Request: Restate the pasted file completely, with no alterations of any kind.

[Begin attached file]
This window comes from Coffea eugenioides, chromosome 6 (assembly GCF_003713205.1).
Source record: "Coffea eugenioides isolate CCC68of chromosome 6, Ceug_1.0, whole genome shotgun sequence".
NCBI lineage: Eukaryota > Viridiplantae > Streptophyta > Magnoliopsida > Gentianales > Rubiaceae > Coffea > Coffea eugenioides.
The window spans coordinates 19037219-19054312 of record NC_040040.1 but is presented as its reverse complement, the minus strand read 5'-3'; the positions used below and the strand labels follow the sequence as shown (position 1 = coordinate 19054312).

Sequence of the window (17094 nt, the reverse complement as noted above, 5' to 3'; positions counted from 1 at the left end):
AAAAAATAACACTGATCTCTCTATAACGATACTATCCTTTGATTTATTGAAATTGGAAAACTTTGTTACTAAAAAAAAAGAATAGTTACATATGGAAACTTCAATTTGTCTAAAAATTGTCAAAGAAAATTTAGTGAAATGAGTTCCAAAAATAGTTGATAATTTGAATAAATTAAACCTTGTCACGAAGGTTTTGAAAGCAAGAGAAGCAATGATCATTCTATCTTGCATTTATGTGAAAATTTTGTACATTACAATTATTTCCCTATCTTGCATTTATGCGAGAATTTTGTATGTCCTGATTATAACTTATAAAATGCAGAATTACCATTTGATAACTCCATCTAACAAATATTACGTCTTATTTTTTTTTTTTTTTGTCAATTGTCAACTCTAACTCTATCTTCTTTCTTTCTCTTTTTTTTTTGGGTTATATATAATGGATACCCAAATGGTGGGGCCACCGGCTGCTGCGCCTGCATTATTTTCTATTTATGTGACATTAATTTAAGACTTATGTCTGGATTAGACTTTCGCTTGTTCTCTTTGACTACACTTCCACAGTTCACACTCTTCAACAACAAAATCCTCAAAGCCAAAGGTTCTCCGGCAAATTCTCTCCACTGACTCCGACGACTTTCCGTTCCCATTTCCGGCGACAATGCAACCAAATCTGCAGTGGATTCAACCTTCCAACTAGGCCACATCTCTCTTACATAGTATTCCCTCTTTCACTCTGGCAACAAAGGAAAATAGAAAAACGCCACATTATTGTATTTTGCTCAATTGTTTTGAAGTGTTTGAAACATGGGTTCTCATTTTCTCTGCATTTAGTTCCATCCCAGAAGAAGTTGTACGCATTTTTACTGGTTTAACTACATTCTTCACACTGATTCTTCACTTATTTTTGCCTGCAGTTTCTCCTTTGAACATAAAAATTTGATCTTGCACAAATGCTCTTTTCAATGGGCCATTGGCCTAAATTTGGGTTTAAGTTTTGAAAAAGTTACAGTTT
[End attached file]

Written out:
This window comes from Coffea eugenioides, chromosome 6 (assembly GCF_003713205.1).
Source record: "Coffea eugenioides isolate CCC68of chromosome 6, Ceug_1.0, whole genome shotgun sequence".
NCBI lineage: Eukaryota > Viridiplantae > Streptophyta > Magnoliopsida > Gentianales > Rubiaceae > Coffea > Coffea eugenioides.
The window spans coordinates 19037219-19054312 of record NC_040040.1 but is presented as its reverse complement, the minus strand read 5'-3'; the positions used below and the strand labels follow the sequence as shown (position 1 = coordinate 19054312).

Sequence of the window (17094 nt, the reverse complement as noted above, 5' to 3'; positions counted from 1 at the left end):
AAAAAATAACACTGATCTCTCTATAACGATACTATCCTTTGATTTATTGAAATTGGAAAACTTTGTTACTAAAAAAAAAGAATAGTTACATATGGAAACTTCAATTTGTCTAAAAATTGTCAAAGAAAATTTAGTGAAATGAGTTCCAAAAATAGTTGATAATTTGAATAAATTAAACCTTGTCACGAAGGTTTTGAAAGCAAGAGAAGCAATGATCATTCTATCTTGCATTTATGTGAAAATTTTGTACATTACAATTATTTCCCTATCTTGCATTTATGCGAGAATTTTGTATGTCCTGATTATAACTTATAAAATGCAGAATTACCATTTGATAACTCCATCTAACAAATATTACGTCTTATTTTTTTTTTTTTTTGTCAATTGTCAACTCTAACTCTATCTTCTTTCTTTCTCTTTTTTTTTTGGGTTATATATAATGGATACCCAAATGGTGGGGCCACCGGCTGCTGCGCCTGCATTATTTTCTATTTATGTGACATTAATTTAAGACTTATGTCTGGATTAGACTTTCGCTTGTTCTCTTTGACTACACTTCCACAGTTCACACTCTTCAACAACAAAATCCTCAAAGCCAAAGGTTCTCCGGCAAATTCTCTCCACTGACTCCGACGACTTTCCGTTCCCATTTCCGGCGACAATGCAACCAAATCTGCAGTGGATTCAACCTTCCAACTAGGCCACATCTCTCTTACATAGTATTCCCTCTTTCACTCTGGCAACAAAGGAAAATAGAAAAACGCCACATTATTGTATTTTGCTCAATTGTTTTGAAGTGTTTGAAACATGGGTTCTCATTTTCTCTGCATTTAGTTCCATCCCAGAAGAAGTTGTACGCATTTTTACTGGTTTAACTACATTCTTCACACTGATTCTTCACTTATTTTTGCCTGCAGTTTCTCCTTTGAACATAAAAATTTGATCTTGCACAAATGCTCTTTTCAATGGGCCATTGGCCTAAATTTGGGTTTAAGTTTTGAAAAAGTTACAGTTT